Thursday, March 12, 2015

Terry Pratchett

I first visited Discworld in Small Gods. I had heard about this Pratchett guy because he and some guy named Neil Gaiman, who I also didn't know past this one book, wrote a book I liked called Good Omens.

Small Gods was a revelation. People talk about how pieces of art change their lives so often it's a cliche. Small Gods changed my life. I couldn't believe you could be this smart and this funny and this deep all at the same time while telling an engaging story with fleshed out characters. It was too much. It was impossible. It was perfect.

I'm a completionist and anal enough that if there's a series I have to start at Book One and work my way forward. Discworld was way too intimidating for that. There's no reason to read the books in any order. Sure, some come before others and you get a little more out of them if you read them in order, but you don't have to. You can jump into Discworld at any point and understand everything.

Because Terry Pratchett was a genius.

We lost Terry Pratchett today. I had no idea how much he meant to me until I saw the news. Someone had tweeted something about when they first started reading his books. That's never a good sign. Google confirmed it. He'd died at the age of 66 from the Alzheimer's which had been embuggering him.

I knew about the Alzheimer's, of course. It seemed like a nightmare. A writer of his skill and wit losing his ability to think like that?

I cried when I saw the news. I don't mean that metaphorically. I didn't feel like crying. I mean my kids were working away on a reading project and I saw the news and I turned away from them because tears sprang to my eyes unbidden. I collected myself enough to keep teaching and helping, but the black cloud was suffocating. I had no idea I would feel like this. Sure, I loved his work, but crying? The way the people who took over his twitter account told his followers was both perfect and heart-breaking.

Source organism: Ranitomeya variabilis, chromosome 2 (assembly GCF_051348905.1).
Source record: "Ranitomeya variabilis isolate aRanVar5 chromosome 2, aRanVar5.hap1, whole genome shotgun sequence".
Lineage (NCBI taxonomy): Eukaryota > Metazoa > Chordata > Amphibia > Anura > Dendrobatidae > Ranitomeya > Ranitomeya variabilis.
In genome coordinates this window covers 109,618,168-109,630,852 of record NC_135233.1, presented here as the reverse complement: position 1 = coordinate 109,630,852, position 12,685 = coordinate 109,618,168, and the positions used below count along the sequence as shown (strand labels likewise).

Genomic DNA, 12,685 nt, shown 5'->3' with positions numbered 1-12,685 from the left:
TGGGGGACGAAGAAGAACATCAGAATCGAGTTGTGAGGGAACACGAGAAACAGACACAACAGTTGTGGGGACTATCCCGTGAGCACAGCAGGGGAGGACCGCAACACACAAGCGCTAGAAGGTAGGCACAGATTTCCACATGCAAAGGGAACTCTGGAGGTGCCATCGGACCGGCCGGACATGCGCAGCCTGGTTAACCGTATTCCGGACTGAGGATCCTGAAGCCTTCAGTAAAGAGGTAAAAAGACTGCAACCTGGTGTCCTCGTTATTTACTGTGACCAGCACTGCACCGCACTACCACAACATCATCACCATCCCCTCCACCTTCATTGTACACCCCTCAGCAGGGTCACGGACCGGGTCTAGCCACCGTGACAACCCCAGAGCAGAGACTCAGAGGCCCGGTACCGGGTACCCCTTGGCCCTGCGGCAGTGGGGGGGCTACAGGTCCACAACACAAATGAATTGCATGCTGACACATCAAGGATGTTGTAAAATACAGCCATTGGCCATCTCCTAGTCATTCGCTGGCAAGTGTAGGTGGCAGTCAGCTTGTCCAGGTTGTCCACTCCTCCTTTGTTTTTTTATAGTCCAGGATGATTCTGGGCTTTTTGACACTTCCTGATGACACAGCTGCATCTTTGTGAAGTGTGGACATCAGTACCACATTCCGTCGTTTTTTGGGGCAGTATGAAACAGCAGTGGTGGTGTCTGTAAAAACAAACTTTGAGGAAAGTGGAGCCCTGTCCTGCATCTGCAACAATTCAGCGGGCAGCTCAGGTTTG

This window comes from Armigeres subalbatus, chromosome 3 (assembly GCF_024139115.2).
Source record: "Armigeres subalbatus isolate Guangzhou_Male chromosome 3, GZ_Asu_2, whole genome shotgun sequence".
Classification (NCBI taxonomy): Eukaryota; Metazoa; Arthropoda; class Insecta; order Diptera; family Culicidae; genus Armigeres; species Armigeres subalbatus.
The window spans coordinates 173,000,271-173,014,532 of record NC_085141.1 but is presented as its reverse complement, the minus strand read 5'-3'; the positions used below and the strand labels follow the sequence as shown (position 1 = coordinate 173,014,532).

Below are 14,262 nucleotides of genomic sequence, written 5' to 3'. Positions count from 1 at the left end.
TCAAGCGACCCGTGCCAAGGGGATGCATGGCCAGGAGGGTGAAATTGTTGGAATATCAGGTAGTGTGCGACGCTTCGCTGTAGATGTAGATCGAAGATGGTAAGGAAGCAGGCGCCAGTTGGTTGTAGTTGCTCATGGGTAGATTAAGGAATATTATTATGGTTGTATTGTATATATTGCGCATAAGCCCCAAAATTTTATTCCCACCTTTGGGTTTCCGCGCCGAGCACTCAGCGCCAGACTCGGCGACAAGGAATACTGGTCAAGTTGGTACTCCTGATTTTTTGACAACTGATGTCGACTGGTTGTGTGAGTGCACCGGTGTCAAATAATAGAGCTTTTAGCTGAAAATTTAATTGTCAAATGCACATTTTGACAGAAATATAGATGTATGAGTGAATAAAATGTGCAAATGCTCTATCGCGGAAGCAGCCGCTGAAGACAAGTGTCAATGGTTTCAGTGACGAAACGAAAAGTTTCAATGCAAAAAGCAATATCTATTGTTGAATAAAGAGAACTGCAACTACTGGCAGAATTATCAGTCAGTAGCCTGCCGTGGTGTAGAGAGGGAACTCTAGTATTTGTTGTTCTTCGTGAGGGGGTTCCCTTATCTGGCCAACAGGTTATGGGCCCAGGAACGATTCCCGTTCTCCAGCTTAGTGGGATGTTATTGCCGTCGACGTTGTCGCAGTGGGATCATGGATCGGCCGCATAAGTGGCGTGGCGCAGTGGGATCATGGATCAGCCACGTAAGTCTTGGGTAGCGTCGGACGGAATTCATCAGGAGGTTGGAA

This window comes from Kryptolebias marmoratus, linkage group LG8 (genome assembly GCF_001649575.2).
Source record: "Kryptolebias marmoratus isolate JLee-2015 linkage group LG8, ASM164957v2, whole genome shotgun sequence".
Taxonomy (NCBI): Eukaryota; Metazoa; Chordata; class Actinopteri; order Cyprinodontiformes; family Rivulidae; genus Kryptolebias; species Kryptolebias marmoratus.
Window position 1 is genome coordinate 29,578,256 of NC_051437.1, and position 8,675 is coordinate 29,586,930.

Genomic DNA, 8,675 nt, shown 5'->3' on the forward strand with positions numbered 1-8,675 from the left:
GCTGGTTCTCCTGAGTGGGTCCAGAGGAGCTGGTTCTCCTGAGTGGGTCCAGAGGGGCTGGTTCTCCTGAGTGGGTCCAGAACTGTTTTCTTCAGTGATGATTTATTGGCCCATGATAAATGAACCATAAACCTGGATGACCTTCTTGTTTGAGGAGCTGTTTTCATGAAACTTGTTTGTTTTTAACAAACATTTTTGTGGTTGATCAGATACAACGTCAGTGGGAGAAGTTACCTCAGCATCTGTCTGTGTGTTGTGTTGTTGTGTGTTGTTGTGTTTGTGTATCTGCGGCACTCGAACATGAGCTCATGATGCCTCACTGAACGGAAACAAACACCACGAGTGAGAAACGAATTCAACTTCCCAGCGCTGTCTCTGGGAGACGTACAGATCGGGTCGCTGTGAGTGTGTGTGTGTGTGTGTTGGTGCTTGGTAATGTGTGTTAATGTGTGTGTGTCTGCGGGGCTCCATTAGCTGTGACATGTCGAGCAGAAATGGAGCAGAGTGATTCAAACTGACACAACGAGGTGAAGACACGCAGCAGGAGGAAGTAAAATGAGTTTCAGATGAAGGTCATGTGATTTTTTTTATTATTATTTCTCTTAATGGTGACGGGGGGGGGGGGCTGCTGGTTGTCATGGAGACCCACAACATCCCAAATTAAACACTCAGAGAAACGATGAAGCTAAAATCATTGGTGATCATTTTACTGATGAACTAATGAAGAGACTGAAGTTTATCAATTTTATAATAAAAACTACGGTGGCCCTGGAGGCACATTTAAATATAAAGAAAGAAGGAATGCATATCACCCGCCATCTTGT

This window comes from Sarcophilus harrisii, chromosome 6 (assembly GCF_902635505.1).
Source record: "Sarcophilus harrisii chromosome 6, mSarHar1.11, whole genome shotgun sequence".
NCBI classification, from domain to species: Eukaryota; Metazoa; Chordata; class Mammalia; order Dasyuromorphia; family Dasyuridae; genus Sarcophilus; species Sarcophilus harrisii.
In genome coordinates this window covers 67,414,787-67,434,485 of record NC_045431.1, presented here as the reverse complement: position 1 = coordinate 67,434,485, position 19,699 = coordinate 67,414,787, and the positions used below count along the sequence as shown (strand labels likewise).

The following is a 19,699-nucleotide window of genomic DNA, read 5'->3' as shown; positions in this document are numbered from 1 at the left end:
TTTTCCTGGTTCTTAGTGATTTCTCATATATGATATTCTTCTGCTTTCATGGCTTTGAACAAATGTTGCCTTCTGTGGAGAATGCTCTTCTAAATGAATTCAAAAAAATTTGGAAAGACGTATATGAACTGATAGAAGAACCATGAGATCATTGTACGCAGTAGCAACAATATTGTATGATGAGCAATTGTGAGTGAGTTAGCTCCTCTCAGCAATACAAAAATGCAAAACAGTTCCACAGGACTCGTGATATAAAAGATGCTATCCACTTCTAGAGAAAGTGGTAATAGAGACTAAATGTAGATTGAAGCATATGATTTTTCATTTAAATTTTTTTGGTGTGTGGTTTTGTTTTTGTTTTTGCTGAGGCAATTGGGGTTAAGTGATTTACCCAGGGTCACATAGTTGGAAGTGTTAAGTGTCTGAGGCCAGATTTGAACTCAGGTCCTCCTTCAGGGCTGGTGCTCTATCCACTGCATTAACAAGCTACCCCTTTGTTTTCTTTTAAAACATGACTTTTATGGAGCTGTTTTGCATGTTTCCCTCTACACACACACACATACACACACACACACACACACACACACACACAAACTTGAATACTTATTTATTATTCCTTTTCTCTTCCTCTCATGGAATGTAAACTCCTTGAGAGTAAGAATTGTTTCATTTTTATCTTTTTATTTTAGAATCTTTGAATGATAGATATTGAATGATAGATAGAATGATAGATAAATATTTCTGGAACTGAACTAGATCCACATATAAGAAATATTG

Anyone who has ever visited Discworld knows only one character who speaks in all caps. Death. I still can't look at this series of tweets without crying.

Discworld was a vacation spot. Any time I had a hard group of days, any time I read a really difficult book, I'd turn to Pratchett and Discworld. He was so good that I could pick a book at random and be happy, if not utterly in love, with it.

Reading Terry Pratchett sometimes made me mad. Mad that he was so brilliant. Selfishly mad that he could be so great at this and make it seem so effortless. I know it wasn't, writing never is, but it feels like that. It feels effortless. The satire of Discworld is sharp and cuts deeply. The humor is often laugh out loud funny and made me shake my head at the absurd connections he'd make that made perfect sense in his world.

He comforted me when I needed it. He constantly inspired me. He was more deeply important to me than I recognized.

My favorite Pratchett books are Small Gods and Night Watch. Night Watch builds the background my favorite Pratchett character, Sam Vimes and is an examination of the choices we make and how they ripple. Commander Vimes (reluctant Duke of Ankh-Morpork) will never walk the streets anew, but I have so many tales of him walking those streets it feels selfish to want more.

That's the thing about losing an author, especially one as prolific as Sir Terry was. We have a record that we can always go back to. The well is deep and I haven't yet plumbed all the depths. Still, knowing that we'll never get more is painful.

It feels weird answering, "You ok?" with "Not really. One of my favorite authors died today." I've done that a bunch. It's hard to explain if you've never read him.

I took a few minutes today to talk about him to my class. I told them about him and my connection to him and tried to explain why I was so upset. I'm sure I rambled and went on too long but these things are hard to explain and harder still to explain to fourth graders. I left them with, "Find an author who you connect with so deeply that you feel you know them," or something like that. I wanted them to see what books could do. What authors could do.

I'm in the middle of an excellent book but tonight I'm stopping and revisiting Discworld in Small Gods. Brave the Librarian and find one of his books.

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